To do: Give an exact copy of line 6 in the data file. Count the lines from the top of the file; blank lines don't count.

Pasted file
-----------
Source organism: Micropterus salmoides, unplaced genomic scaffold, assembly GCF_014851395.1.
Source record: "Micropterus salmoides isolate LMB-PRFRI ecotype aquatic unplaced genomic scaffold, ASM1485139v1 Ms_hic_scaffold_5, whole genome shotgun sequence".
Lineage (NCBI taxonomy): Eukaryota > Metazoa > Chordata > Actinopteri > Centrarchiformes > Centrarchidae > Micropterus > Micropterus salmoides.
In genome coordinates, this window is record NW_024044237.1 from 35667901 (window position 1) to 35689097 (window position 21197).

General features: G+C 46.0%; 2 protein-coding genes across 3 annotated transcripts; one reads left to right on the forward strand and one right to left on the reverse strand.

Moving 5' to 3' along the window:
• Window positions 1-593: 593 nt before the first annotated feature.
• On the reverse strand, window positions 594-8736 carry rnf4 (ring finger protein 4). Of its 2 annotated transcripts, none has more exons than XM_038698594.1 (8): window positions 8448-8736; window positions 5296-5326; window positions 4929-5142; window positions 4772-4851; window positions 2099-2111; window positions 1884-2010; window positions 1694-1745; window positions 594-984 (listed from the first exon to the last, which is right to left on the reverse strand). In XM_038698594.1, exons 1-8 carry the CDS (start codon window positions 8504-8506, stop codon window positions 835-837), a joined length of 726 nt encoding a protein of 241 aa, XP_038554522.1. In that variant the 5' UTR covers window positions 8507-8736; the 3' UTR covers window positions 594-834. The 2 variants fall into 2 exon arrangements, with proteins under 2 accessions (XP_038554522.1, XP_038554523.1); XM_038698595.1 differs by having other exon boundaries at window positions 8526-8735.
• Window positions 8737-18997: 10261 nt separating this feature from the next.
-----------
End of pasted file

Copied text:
Moving 5' to 3' along the window: